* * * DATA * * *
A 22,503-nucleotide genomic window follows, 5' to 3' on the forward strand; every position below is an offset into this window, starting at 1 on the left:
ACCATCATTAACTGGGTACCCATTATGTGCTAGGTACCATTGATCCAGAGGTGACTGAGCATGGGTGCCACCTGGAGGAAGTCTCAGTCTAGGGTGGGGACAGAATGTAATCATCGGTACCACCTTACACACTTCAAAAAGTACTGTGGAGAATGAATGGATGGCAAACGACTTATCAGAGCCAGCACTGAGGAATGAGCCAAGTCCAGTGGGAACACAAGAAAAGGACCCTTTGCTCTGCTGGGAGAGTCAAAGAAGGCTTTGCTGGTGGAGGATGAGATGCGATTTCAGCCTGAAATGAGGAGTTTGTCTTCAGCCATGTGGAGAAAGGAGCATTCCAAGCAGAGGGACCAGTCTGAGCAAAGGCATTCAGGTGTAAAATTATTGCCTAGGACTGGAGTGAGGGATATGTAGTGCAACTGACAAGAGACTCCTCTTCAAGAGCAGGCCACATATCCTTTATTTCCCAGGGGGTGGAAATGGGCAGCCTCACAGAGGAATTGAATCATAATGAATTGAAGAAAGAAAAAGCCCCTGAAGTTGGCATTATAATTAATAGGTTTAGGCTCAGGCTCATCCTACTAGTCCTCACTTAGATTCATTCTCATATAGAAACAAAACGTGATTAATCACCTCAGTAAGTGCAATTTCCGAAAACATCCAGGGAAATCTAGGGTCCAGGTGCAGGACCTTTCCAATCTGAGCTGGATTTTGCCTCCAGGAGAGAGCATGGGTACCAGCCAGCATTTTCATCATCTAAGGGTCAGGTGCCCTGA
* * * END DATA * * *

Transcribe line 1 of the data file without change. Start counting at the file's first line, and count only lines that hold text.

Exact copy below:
A 22,503-nucleotide genomic window follows, 5' to 3' on the forward strand; every position below is an offset into this window, starting at 1 on the left: